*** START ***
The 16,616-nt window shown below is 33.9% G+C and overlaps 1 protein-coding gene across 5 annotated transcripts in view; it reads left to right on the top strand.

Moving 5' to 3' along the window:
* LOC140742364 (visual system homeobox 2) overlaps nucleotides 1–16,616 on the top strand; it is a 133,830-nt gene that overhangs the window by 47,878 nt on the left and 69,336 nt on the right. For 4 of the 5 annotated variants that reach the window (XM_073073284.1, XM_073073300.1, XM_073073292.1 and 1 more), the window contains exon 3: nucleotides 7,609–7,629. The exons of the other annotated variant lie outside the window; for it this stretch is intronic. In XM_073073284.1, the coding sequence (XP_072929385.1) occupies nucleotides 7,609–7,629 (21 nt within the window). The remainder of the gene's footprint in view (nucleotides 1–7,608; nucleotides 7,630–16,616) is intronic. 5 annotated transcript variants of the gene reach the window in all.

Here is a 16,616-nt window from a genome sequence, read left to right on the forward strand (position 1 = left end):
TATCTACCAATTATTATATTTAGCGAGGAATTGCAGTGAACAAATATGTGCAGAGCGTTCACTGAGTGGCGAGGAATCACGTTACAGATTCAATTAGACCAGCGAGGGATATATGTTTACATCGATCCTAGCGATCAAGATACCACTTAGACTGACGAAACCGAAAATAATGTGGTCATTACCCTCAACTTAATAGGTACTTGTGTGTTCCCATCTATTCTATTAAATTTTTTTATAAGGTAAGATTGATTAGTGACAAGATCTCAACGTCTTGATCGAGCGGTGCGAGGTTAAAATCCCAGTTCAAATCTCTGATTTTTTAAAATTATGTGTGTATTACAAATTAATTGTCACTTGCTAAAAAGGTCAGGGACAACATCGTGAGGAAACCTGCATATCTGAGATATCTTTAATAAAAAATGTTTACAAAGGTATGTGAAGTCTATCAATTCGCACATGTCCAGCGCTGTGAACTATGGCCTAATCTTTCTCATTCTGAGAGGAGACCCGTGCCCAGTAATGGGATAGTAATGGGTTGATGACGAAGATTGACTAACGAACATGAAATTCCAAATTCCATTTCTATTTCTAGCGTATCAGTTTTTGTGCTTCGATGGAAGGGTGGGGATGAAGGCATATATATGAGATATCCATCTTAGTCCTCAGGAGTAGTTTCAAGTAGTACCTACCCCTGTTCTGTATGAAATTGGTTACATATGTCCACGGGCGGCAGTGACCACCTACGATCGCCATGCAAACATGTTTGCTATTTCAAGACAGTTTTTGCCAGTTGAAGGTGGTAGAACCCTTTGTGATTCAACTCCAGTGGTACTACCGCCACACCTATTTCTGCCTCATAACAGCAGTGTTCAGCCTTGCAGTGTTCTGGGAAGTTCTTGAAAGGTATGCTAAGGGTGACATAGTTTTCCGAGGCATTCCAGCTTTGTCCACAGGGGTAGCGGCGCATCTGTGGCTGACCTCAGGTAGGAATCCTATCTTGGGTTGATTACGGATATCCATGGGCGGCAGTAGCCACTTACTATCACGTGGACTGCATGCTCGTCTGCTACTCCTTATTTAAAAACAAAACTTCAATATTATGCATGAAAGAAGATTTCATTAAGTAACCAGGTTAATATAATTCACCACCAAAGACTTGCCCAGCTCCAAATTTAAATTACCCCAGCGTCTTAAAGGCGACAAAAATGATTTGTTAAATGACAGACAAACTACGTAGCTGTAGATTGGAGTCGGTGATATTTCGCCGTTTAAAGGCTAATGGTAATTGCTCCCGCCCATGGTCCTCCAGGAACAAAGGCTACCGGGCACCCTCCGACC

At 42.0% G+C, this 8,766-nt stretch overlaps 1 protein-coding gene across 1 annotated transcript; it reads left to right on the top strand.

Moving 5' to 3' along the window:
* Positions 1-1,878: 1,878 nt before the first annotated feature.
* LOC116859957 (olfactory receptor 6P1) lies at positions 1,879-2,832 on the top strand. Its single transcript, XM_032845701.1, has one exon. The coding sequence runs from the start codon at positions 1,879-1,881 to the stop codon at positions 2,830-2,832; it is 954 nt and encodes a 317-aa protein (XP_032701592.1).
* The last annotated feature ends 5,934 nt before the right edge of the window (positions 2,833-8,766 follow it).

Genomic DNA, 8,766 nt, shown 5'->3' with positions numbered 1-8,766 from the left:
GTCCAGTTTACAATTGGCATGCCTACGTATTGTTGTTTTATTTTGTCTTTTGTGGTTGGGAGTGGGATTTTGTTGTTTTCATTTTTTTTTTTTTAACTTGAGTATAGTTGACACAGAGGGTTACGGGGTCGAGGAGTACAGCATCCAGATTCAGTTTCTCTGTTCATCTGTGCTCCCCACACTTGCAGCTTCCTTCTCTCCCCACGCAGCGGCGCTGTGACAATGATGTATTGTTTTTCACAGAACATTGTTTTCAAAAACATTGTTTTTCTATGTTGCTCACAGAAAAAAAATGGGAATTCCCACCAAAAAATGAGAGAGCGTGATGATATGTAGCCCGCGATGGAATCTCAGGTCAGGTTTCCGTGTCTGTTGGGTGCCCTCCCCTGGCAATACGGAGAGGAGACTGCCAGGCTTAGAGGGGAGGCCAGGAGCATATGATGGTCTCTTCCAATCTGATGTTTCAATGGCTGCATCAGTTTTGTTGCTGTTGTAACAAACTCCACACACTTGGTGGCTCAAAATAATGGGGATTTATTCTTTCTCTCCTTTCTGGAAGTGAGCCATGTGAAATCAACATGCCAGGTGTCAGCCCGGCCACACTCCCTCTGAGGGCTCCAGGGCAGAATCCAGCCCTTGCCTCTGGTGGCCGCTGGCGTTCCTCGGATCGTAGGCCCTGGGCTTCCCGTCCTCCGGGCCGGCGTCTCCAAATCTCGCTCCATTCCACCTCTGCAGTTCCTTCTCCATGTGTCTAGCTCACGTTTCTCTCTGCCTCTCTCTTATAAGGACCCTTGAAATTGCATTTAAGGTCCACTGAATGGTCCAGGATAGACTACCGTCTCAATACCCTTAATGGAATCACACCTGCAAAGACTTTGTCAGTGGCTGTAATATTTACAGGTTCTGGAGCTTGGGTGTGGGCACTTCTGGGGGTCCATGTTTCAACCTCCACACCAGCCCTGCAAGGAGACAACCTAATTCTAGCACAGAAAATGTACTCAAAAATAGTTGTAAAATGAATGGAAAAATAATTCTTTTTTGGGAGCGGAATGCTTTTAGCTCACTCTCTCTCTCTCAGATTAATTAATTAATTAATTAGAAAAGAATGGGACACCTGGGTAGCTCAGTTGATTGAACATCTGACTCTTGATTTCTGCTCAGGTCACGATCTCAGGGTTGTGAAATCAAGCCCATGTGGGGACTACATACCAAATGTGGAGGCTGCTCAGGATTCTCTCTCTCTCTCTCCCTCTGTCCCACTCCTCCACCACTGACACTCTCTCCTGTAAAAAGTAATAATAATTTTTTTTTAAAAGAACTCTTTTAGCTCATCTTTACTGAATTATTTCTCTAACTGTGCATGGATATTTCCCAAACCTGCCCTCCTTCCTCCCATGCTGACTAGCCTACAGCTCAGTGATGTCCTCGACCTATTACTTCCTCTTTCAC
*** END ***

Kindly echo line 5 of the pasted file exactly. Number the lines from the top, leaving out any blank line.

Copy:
TATCTACCAATTATTATATTTAGCGAGGAATTGCAGTGAACAAATATGTGCAGAGCGTTCACTGAGTGGCGAGGAATCACGTTACAGATTCAATTAGACCAGCGAGGGATATATGTTTACATCGATCCTAGCGATCAAGATACCACTTAGACTGACGAAACCGAAAATAATGTGGTCATTACCCTCAACTTAATAGGTACTTGTGTGTTCCCATCTATTCTATTAAATTTTTTTATAAGGTAAGATTGATTAGTGACAAGATCTCAACGTCTTGATCGAGCGGTGCGAGGTTAAAATCCCAGTTCAAATCTCTGATTTTTTAAAATTATGTGTGTATTACAAATTAATTGTCACTTGCTAAAAAGGTCAGGGACAACATCGTGAGGAAACCTGCATATCTGAGATATCTTTAATAAAAAATGTTTACAAAGGTATGTGAAGTCTATCAATTCGCACATGTCCAGCGCTGTGAACTATGGCCTAATCTTTCTCATTCTGAGAGGAGACCCGTGCCCAGTAATGGGATAGTAATGGGTTGATGACGAAGATTGACTAACGAACATGAAATTCCAAATTCCATTTCTATTTCTAGCGTATCAGTTTTTGTGCTTCGATGGAAGGGTGGGGATGAAGGCATATATATGAGATATCCATCTTAGTCCTCAGGAGTAGTTTCAAGTAGTACCTACCCCTGTTCTGTATGAAATTGGTTACATATGTCCACGGGCGGCAGTGACCACCTACGATCGCCATGCAAACATGTTTGCTATTTCAAGACAGTTTTTGCCAGTTGAAGGTGGTAGAACCCTTTGTGATTCAACTCCAGTGGTACTACCGCCACACCTATTTCTGCCTCATAACAGCAGTGTTCAGCCTTGCAGTGTTCTGGGAAGTTCTTGAAAGGTATGCTAAGGGTGACATAGTTTTCCGAGGCATTCCAGCTTTGTCCACAGGGGTAGCGGCGCATCTGTGGCTGACCTCAGGTAGGAATCCTATCTTGGGTTGATTACGGATATCCATGGGCGGCAGTAGCCACTTACTATCACGTGGACTGCATGCTCGTCTGCTACTCCTTATTTAAAAACAAAACTTCAATATTATGCATGAAAGAAGATTTCATTAAGTAACCAGGTTAATATAATTCACCACCAAAGACTTGCCCAGCTCCAAATTTAAATTACCCCAGCGTCTTAAAGGCGACAAAAATGATTTGTTAAATGACAGACAAACTACGTAGCTGTAGATTGGAGTCGGTGATATTTCGCCGTTTAAAGGCTAATGGTAATTGCTCCCGCCCATGGTCCTCCAGGAACAAAGGCTACCGGGCACCCTCCGACC